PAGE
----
SUNCOR IS CANADA’S largest energy company by market value at $47 billion. It’s also a rarity among global integrated companies because it generates ample free cash flow and probably is capable of mid-single-digit annual production growth. It’s tough for majors to do both because of high exploration costs.
Suncor’s main advantage is that it gets more than 350,000 barrels a day of oil production—60% of its energy output—from the Alberta oil sands, where it has a conservative reserve life of 34 years and potential reserves to last a century. About 90% of its production is oil, so it is little- exposed to the weak North American natural-gas market.
Suncor might be able to boost its share price simply by capital allocation decisions. With C$3 billion of projected free cash flow this year, the company could double its current 1.6% dividend and still have more than C$1 billion of excess free cash flow for share buybacks or a reduction its modest net debt of C$6.6 billion. Many investors would like to see a higher dividend to make Suncor more competitive with global giants like Chevron (CVX), which yields 3.1%, Exxon Mobil (XOM), 2.6%, and Royal Dutch Shell (RDS.A), 4.5%
In a client note earlier this month, Macquarie analyst Chris Feltin wrote that Suncor is “inexpensive relative to peers” while “delivering solid production growth and peer-leading free cash growth … Suncor remains in the advantaged position to drive a (P/E) multiple re-rate by aggressively increasing dividends versus investing in low-return growth projects.”
On its fourth-quarter earnings conference call earlier this month, Suncor CFO Bart Demosky pointed to 20% annualized dividend growth in the past five years. The problem is that the starting dividend was so low that the payout is still meager compared with that of its peers. He said Suncor’s board would be conducting its annual dividend review shortly while noting that the company “is looking to put excess funds to work.”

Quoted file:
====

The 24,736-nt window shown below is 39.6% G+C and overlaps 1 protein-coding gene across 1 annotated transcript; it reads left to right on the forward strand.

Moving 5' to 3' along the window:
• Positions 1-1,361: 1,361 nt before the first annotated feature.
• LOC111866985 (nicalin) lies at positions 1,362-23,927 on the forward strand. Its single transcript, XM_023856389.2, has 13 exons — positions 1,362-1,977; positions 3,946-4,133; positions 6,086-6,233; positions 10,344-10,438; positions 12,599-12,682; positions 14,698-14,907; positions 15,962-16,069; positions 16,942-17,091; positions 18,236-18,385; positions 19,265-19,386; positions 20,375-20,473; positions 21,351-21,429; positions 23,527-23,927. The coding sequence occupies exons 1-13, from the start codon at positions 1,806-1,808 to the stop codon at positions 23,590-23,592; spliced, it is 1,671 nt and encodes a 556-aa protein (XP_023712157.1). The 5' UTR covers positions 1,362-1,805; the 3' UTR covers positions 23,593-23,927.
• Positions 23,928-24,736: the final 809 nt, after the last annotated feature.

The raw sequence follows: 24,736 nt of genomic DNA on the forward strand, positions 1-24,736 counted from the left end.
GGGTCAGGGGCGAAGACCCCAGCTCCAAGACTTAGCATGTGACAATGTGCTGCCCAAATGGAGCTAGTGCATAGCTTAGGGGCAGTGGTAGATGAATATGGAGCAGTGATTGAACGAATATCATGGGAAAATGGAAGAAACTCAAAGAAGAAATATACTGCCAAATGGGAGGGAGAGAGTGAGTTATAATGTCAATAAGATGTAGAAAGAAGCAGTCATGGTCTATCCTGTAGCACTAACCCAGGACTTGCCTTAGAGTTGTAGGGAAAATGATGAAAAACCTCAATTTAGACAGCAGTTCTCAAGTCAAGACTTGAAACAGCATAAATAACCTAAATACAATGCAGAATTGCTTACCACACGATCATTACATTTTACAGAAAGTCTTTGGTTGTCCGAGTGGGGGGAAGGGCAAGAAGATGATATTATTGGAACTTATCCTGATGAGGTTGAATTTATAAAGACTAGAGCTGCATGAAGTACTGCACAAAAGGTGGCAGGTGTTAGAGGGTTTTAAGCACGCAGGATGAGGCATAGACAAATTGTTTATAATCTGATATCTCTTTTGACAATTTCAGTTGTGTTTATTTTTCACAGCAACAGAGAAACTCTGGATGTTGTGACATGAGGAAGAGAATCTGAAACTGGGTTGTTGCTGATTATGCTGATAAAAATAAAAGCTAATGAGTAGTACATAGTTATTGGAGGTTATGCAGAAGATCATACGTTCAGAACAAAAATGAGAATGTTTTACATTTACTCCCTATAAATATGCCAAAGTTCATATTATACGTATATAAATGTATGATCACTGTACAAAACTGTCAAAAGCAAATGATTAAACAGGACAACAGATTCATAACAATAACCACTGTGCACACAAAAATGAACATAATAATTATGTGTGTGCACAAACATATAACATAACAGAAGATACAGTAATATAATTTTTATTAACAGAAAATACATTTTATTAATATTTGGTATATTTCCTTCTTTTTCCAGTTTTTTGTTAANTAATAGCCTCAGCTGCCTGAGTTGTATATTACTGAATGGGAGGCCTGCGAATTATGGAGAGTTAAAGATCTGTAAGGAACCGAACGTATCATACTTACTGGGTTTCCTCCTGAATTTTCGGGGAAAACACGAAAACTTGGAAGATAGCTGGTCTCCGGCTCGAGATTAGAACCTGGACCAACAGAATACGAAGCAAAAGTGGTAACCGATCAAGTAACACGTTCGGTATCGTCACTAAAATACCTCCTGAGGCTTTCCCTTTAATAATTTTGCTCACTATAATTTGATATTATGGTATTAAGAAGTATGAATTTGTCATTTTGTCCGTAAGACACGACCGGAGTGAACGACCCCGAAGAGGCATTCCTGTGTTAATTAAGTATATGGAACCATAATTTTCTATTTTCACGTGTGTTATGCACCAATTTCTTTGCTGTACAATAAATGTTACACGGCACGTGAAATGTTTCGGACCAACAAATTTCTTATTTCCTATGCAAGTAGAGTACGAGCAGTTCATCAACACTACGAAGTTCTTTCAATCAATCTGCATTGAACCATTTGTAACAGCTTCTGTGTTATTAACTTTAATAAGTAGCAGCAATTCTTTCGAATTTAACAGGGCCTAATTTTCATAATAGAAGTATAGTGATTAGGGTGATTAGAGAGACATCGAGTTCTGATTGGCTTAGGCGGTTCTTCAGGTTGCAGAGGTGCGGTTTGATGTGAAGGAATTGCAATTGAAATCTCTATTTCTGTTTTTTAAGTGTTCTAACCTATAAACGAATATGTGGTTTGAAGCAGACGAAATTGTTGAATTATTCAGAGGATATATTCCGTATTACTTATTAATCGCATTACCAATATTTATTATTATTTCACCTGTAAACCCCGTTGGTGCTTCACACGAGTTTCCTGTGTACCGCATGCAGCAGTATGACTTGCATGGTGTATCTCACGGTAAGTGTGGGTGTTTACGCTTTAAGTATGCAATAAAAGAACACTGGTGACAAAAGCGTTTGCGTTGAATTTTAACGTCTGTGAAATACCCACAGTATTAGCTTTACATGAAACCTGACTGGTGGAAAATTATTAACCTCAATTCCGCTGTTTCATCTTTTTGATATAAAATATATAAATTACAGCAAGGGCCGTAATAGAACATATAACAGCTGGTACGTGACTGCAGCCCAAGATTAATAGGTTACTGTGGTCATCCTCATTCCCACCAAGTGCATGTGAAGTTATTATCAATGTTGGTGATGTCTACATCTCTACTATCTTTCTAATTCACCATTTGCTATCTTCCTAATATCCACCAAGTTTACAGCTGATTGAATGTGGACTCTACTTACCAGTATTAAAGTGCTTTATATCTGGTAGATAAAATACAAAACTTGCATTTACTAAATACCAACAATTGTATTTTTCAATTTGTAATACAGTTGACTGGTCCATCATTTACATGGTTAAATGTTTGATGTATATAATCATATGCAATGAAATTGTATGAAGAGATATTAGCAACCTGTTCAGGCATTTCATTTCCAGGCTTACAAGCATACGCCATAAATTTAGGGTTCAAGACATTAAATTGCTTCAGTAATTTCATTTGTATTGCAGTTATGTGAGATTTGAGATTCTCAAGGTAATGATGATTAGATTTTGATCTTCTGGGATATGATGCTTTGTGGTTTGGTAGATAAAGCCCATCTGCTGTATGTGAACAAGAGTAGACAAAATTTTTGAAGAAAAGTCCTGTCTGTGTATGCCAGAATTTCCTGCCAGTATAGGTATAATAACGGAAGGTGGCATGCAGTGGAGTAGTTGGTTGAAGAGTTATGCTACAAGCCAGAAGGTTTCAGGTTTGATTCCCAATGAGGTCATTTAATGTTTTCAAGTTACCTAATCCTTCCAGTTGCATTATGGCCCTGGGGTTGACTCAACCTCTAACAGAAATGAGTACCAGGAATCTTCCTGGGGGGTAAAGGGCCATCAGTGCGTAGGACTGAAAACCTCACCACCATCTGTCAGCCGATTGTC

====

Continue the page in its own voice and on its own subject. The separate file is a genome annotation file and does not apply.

CANADIAN NATURAL RESOURCES is a pure energy producer and therefore hasn’t benefited like Suncor from outsize refining margins. It has less exposure to the oil sands than Suncor, at just 15% of daily output of about 660,000 barrels. About 45% of its production is heavy oil, which is dirtier and more costly to refine than West Texas Intermediate; 25% of its output is natural gas. Analysts see the company as a play on higher prices for Canadian heavy oil, which is among the lowest-priced crude grades in the world.
Several pipelines under consideration to bring crude out of Alberta, including the Keystone XL, a pipeline to Canada’s East Coast, and another one to the Pacific all could benefit Canadian Natural Resources in the coming years. Even with weak pricing for most of its output, the company still expects to generate about $500 million of free cash flow this year. It’s spending about $2 billion annually to expand production at its Horizon oil-sands facility, now producing about 100,000 barrels a day, to 250,000 barrels a day, by 2017 or ’18.
Canadian Natural Resources has a restive investor base. On its third-quarter conference call in November, the company was pressed several times on why it wasn’t more aggressive in buying back shares—its repurchases do little more than offset employee stock grants. Management responded that it favors a dividend and that as cash flow grows, more will be returned to holders.
Formerly must-own stocks for oil bulls, Suncor and Canadian Natural Resources still offer an excellent play on crude. Investors can now buy their shares at a discounted price and get access to reserves that should be around for decades to come.